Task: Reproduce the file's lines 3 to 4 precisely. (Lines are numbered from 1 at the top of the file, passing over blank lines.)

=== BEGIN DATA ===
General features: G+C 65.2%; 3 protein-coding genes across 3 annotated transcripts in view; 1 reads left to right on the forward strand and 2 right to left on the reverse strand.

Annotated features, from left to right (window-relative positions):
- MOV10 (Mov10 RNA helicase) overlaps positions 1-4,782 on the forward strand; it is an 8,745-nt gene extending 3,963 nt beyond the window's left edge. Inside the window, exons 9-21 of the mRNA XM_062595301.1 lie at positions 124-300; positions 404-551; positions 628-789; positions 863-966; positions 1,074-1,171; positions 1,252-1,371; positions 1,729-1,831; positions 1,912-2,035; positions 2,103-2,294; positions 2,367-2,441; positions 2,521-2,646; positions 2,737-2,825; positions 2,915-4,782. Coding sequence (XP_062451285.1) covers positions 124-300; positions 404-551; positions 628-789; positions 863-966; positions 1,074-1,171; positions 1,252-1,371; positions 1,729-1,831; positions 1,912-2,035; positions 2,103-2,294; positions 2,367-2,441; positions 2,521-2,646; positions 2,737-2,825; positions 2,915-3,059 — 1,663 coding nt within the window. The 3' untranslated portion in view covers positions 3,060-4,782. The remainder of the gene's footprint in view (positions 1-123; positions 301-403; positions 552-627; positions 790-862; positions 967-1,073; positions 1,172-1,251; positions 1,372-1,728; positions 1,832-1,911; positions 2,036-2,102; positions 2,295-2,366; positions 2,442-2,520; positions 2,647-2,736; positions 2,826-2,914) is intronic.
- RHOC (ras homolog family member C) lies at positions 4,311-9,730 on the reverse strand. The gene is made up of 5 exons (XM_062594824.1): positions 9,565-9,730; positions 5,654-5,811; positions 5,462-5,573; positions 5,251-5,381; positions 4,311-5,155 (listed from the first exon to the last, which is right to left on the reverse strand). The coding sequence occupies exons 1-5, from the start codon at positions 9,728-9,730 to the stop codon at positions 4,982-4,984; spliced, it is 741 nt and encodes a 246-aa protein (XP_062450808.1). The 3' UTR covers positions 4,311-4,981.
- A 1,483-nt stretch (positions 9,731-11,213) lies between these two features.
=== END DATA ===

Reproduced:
- MOV10 (Mov10 RNA helicase) overlaps positions 1-4,782 on the forward strand; it is an 8,745-nt gene extending 3,963 nt beyond the window's left edge. Inside the window, exons 9-21 of the mRNA XM_062595301.1 lie at positions 124-300; positions 404-551; positions 628-789; positions 863-966; positions 1,074-1,171; positions 1,252-1,371; positions 1,729-1,831; positions 1,912-2,035; positions 2,103-2,294; positions 2,367-2,441; positions 2,521-2,646; positions 2,737-2,825; positions 2,915-4,782. Coding sequence (XP_062451285.1) covers positions 124-300; positions 404-551; positions 628-789; positions 863-966; positions 1,074-1,171; positions 1,252-1,371; positions 1,729-1,831; positions 1,912-2,035; positions 2,103-2,294; positions 2,367-2,441; positions 2,521-2,646; positions 2,737-2,825; positions 2,915-3,059 — 1,663 coding nt within the window. The 3' untranslated portion in view covers positions 3,060-4,782. The remainder of the gene's footprint in view (positions 1-123; positions 301-403; positions 552-627; positions 790-862; positions 967-1,073; positions 1,172-1,251; positions 1,372-1,728; positions 1,832-1,911; positions 2,036-2,102; positions 2,295-2,366; positions 2,442-2,520; positions 2,647-2,736; positions 2,826-2,914) is intronic.
- RHOC (ras homolog family member C) lies at positions 4,311-9,730 on the reverse strand. The gene is made up of 5 exons (XM_062594824.1): positions 9,565-9,730; positions 5,654-5,811; positions 5,462-5,573; positions 5,251-5,381; positions 4,311-5,155 (listed from the first exon to the last, which is right to left on the reverse strand). The coding sequence occupies exons 1-5, from the start codon at positions 9,728-9,730 to the stop codon at positions 4,982-4,984; spliced, it is 741 nt and encodes a 246-aa protein (XP_062450808.1). The 3' UTR covers positions 4,311-4,981.